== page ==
Texas Gov. Rick Perry is definitely an outsider now. He is on the flank of the debate platform, the last candidate called on and a fringe participant in the 14th GOP candidate debate. In fact, 45 minutes into the debate Perry had been called on precisely two times.
That Perry has fallen to a level of also-ran status pains his friends and makes a mockery of his troubled attempts to remain a credible presidential candidacy. Panelists leading the ABC News/Yahoo! News/WMUR debate didn't call on Perry until the 18th minute of the two-hour debate at Saint Anselm College in Manchester, N.H.
When Perry was riding high in the polls, he received questions early in debates and stood near the center of the stage, even with eight candidates on the stage. Now, with just six in the field, Perry was placed on the far right edge of the stage.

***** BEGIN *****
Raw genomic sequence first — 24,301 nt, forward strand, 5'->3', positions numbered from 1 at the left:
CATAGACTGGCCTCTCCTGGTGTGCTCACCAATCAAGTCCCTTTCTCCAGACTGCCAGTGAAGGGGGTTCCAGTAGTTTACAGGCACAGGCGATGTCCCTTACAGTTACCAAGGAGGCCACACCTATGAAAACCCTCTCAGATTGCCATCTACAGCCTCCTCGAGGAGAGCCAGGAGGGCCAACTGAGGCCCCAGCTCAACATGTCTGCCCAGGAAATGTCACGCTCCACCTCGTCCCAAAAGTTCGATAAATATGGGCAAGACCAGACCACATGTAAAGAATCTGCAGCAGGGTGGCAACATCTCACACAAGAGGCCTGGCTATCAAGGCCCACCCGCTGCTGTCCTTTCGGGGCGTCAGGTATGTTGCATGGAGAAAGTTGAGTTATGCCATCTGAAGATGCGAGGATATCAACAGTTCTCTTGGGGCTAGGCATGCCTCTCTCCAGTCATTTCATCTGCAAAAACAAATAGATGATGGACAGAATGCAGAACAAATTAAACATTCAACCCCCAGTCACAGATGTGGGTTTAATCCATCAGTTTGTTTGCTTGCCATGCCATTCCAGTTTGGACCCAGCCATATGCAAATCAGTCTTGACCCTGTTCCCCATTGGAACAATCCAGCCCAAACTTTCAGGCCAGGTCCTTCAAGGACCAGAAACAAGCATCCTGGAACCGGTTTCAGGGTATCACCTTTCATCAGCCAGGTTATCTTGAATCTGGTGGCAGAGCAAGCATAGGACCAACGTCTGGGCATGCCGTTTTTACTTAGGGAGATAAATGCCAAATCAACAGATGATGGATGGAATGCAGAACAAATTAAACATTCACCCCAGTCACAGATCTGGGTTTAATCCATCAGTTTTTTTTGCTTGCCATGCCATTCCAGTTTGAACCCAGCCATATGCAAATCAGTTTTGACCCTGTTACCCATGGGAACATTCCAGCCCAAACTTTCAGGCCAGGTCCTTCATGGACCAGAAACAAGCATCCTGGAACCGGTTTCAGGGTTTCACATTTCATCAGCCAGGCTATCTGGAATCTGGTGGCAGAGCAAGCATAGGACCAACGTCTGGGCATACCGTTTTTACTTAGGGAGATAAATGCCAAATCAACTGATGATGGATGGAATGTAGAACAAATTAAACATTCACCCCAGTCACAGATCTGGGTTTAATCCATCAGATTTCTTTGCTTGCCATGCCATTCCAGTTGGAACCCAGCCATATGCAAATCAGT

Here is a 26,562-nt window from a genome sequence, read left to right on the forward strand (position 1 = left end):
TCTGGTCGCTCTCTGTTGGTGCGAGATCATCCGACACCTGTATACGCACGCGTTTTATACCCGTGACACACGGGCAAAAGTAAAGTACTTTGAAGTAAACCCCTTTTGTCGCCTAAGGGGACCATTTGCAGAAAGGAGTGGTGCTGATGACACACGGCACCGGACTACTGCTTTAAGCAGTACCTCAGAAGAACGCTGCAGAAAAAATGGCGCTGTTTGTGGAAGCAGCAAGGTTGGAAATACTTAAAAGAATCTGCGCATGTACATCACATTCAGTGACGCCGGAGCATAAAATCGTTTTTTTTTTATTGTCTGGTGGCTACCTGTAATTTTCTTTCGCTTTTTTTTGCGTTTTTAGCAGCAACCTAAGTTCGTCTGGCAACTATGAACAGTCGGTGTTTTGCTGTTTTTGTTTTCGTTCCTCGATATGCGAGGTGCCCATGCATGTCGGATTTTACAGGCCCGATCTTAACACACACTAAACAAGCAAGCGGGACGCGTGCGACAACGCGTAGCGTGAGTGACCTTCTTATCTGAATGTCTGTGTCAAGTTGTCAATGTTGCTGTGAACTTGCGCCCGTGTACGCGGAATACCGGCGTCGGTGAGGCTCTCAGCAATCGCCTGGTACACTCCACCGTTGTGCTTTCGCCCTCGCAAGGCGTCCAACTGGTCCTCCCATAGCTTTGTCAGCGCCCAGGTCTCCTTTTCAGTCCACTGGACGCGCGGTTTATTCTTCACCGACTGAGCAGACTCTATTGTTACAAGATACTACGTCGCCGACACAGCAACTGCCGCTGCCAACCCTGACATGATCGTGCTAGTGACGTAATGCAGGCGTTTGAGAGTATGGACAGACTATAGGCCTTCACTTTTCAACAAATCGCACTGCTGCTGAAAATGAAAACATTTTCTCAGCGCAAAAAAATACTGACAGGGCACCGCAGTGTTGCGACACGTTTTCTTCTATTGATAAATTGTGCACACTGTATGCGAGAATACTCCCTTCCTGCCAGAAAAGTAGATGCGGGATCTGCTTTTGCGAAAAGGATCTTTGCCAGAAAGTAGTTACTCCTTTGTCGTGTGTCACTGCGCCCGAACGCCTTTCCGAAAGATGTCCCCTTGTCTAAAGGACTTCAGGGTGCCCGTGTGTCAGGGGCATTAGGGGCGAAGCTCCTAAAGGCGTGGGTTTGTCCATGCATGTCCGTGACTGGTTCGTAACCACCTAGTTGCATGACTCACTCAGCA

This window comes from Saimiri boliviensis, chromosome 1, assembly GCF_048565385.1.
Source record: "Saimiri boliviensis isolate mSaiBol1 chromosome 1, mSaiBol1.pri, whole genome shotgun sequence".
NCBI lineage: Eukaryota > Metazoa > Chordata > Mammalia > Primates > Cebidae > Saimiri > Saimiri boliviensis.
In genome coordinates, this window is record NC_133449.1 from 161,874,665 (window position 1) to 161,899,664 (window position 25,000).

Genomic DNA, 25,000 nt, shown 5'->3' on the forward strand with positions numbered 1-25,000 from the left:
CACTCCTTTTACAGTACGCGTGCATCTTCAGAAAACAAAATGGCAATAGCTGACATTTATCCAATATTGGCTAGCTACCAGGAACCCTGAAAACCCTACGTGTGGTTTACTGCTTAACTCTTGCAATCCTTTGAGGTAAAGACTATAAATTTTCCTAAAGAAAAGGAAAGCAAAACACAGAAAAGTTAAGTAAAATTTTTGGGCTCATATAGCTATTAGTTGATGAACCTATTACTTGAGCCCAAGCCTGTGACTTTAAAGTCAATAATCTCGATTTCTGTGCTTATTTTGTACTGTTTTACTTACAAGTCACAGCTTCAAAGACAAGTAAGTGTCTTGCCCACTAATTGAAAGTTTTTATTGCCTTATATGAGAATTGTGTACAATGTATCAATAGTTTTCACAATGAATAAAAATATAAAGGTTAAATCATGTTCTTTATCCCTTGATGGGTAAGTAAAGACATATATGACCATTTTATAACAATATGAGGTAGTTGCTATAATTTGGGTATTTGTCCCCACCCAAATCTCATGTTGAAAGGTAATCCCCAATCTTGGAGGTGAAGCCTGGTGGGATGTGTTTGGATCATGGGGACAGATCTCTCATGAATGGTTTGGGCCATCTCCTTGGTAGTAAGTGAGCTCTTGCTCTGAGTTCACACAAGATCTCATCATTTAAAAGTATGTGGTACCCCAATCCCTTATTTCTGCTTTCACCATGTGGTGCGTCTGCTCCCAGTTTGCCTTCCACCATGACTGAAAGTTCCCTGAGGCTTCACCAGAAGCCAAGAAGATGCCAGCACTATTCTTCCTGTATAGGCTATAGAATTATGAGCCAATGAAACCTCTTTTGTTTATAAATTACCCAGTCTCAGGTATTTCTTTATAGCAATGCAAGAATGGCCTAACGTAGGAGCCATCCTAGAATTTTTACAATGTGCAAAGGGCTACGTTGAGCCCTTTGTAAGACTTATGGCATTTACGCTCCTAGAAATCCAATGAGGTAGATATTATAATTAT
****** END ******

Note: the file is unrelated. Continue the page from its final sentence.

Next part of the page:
Perry's first engagement in the debate was on the question of former Pennsylvania Sen. Rick Santorum's spending votes and his ties to D.C. lobbying shops.
Perry said the nation needs an authentic "outsider" with no ties to spending earmarks in Washington, which both Santorum and Rep. Ron Paul of Texas support. Perry criticized Paul for seeking earmarks - specified spending projects written by Congress - and then later voting against the full spending bill. "In Texas, we call that hypocrisy," he said.